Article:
Work Without Jobs

We need a new operating system built on deconstructed jobs and organizational agility.

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An MIT SMR initiative exploring how technology is reshaping the practice of management.
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Leaders need a new operating system for work — one that better supports the high degree of organizational agility required to thrive amid increasingly rapid change and disruption, and that better reflects the fluidity of modern work and working arrangements.

In our last two books, we’ve argued that this new system must enable leaders and workers to increasingly — and continually — deconstruct jobs into more granular units such as tasks, and that it must identify and deploy workers based on their skills and capabilities, not their job descriptions.1 Deconstructing work is essential to implementing new options for sourcing, rewarding, and engaging workers, and to understanding and anticipating how automation might replace, augment, or reinvent human work.

The rapid evolution of work is making it increasingly urgent for leaders, workers, organizations, and society to master deconstructed work. These shifts have been accelerated by responses to the COVID-19 pandemic, which has underscored the critical importance of enabling agility and flexibility.

Deconstructing Jobs and Jobholders

Organizations are held back by the obsolescence and stubborn inertia of a traditional work operating system that was built for the Second Industrial Revolution, with work defined as “jobs” and workers defined as “job-holding employees.” The inadequacy of that legacy system has long been recognized — for example, in the 1994 Fortune article “The End of the Job,” by William Bridges. Its persistence is a primary obstacle to successfully navigating challenges such as digitalization, work automation, alternative work arrangements, global economic and social equity, and the future of education and learning.

Despite decades of research examining the elements of jobs, and despite long-standing systems (such as O*Net) that helped to combine those elements in support of job design, most organizational work systems remain built upon work as a “job” and workers as “jobholders.”

What happens when your organization tries to digitize, automate, or implement alternative work arrangements? If the work is bound up in a job, and the worker is bound up as a jobholder, then your options are limited, and many solutions are obscured. Equally obscured are the specific skills gaps, because trying to match a job to a jobholder obscures the relationship between changing work and the specific skills of those who might perform the work.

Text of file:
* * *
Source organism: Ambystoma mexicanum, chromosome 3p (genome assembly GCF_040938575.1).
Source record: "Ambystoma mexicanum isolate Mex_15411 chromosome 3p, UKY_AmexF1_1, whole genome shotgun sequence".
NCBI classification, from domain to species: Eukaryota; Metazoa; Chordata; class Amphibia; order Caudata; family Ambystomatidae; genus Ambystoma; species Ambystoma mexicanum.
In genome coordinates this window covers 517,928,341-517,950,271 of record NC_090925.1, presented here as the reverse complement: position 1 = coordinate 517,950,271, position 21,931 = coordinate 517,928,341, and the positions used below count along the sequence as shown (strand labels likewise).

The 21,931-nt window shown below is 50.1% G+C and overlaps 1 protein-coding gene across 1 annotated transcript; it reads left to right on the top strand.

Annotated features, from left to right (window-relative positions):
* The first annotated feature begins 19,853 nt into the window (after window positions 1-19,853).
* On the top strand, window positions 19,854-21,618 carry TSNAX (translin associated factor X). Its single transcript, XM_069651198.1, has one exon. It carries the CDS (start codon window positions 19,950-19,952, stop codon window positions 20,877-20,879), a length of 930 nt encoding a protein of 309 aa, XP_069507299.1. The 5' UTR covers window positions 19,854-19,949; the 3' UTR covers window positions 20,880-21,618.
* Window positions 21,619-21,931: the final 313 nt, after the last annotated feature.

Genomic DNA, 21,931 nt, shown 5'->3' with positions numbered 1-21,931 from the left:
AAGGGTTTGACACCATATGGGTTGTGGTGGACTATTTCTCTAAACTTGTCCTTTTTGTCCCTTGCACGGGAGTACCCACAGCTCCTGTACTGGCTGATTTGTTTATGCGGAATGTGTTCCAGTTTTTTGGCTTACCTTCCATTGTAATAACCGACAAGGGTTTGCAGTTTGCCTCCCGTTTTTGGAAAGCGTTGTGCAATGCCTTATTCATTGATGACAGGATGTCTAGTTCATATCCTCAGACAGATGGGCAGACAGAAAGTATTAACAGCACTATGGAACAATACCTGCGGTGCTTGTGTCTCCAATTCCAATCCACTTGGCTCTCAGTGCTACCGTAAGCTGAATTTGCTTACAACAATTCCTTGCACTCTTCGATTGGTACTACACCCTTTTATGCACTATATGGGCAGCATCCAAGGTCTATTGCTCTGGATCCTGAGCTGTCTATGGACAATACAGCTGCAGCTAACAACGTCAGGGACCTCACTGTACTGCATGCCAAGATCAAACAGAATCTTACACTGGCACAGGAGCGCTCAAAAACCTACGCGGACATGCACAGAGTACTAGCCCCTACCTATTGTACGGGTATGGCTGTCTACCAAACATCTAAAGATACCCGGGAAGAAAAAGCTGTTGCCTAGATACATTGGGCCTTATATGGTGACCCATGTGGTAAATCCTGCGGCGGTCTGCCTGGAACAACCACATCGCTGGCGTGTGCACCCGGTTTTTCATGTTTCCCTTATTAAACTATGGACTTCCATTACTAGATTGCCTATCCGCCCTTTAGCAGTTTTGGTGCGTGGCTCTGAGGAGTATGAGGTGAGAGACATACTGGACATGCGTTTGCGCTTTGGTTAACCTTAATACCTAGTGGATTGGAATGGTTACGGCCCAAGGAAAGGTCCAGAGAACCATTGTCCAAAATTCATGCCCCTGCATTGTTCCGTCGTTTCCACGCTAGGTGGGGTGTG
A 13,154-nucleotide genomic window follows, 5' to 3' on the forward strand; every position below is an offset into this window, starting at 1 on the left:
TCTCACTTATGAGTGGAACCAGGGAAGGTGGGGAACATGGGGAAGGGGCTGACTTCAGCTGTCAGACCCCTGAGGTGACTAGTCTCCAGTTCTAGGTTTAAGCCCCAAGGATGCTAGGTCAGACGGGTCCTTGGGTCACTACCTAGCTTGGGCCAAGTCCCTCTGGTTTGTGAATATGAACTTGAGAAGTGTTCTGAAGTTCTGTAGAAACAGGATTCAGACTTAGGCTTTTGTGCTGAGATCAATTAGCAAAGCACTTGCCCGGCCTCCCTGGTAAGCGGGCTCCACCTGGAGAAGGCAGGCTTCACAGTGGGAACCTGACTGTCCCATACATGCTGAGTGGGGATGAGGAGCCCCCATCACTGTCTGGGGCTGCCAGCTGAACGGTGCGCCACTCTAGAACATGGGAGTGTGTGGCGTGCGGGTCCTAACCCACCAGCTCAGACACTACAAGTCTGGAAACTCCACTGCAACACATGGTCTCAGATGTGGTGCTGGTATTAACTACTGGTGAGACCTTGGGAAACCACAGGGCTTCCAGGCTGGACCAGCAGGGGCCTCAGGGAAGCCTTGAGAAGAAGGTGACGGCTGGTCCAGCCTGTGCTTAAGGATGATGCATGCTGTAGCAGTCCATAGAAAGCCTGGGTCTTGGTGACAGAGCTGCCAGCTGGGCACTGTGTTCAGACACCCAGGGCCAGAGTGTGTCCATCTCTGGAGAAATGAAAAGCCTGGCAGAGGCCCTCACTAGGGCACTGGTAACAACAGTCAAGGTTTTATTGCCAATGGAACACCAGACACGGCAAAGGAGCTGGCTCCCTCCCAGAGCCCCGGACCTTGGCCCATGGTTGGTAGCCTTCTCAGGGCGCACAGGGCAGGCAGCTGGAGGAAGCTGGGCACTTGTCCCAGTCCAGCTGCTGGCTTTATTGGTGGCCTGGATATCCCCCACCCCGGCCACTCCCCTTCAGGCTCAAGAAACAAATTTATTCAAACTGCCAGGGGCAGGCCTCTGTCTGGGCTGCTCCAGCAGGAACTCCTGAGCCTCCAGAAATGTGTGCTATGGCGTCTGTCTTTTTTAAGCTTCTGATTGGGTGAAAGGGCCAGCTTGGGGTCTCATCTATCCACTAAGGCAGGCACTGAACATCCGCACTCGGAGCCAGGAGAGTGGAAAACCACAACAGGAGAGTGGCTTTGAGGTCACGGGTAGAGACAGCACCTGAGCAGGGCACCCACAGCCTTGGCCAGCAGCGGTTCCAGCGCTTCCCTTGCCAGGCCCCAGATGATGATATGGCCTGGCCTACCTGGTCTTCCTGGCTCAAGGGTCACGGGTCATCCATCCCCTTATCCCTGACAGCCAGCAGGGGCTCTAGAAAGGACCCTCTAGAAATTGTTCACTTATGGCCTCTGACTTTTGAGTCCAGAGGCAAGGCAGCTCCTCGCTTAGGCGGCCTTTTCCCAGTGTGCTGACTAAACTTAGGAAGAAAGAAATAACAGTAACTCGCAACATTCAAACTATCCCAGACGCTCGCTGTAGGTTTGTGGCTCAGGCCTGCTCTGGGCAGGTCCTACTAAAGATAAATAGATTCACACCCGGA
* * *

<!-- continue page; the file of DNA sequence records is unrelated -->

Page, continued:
An MIT SMR initiative exploring how technology is reshaping the practice of management.
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1. R. Jesuthasan and J.W. Boudreau, “Reinventing Jobs” (Boston: Harvard Business Review Press, 2018); and J.W. Boudreau, R. Jesuthasan, and D. Creelman, “Lead the Work” (Hoboken, N.J.: John Wiley & Sons, 2015).

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Comments (4)
Paul ONeill
Very interesting article in these unique times. The challenges outlined span manufacturing, services and knowledge work, so all organizations are faced with this need, it is not sector specific.

I'm struck by the fact that what we are really missing are "Systems of Work" which can be leveraged within organizations.

Perhaps the closest comparison in respect of "Systems of Work" I can find are found in the underlying principles from the Toyota Way / Toyota Production System which shares the same objectives identified in the article. Note that its the underpinning principles which are important not just a direct (i.e. purely mechanical) implementation of TPS or Lean.

At NolijWork we're finding that its exactly this lack of "Work Operating System" (i.e. a System of Work) that is perhaps the reason why knowledge work is particularly inefficient relative to manufacturing.
Cato Furum
Thanks a lot for this very interesting article! There is however one aspect I feel could have been discussed in more detail: new collaboration patterns between organizations. If you imagine this WorkOS applied across several organizations that are partners in a supply chain as an example. The flow of talent is in my view potentially very disruptive to classical business partnerships and could unlock new benefits in terms of sharing and utilising talent. It would be interesting if you could outline some thoughts about this.
Clement GAVI
Very interesting
The  example of ' customer complaints received by call center employees revealed needed product improvements that could be implemented by product designers/developers.,,,,,,' and the conclusion that has followed as

The organization lacked the capacity to deconstruct the jobs into discrete tasks that clearly supported its goals, so its employees struggled with work that reached beyond their jobs' 
 reminds a chapter of a book wrote by F. Harmon and G. Jacobs and called 'Ces Entreprises Qui Tiennent la Forme (These companies that keep fit) published in 1987 
in which the concern expressed was highlighted and treated in term of how to conceive your job in taking into account the jobs done by others in the same organization.
One side of me is shouting, "Yes, yes! This is right and good!" The other side is thinking of a video I saw of a man feeding his pack of foxhounds, dumping a barrow-full of chops into a canine free-for-all. Most ironic of all, the link to this article arrived in an email accompanied by a link to a second article: "How Leaders Can Optimize Teams’ Emotional Landscapes". I think that's going to be the tricky part.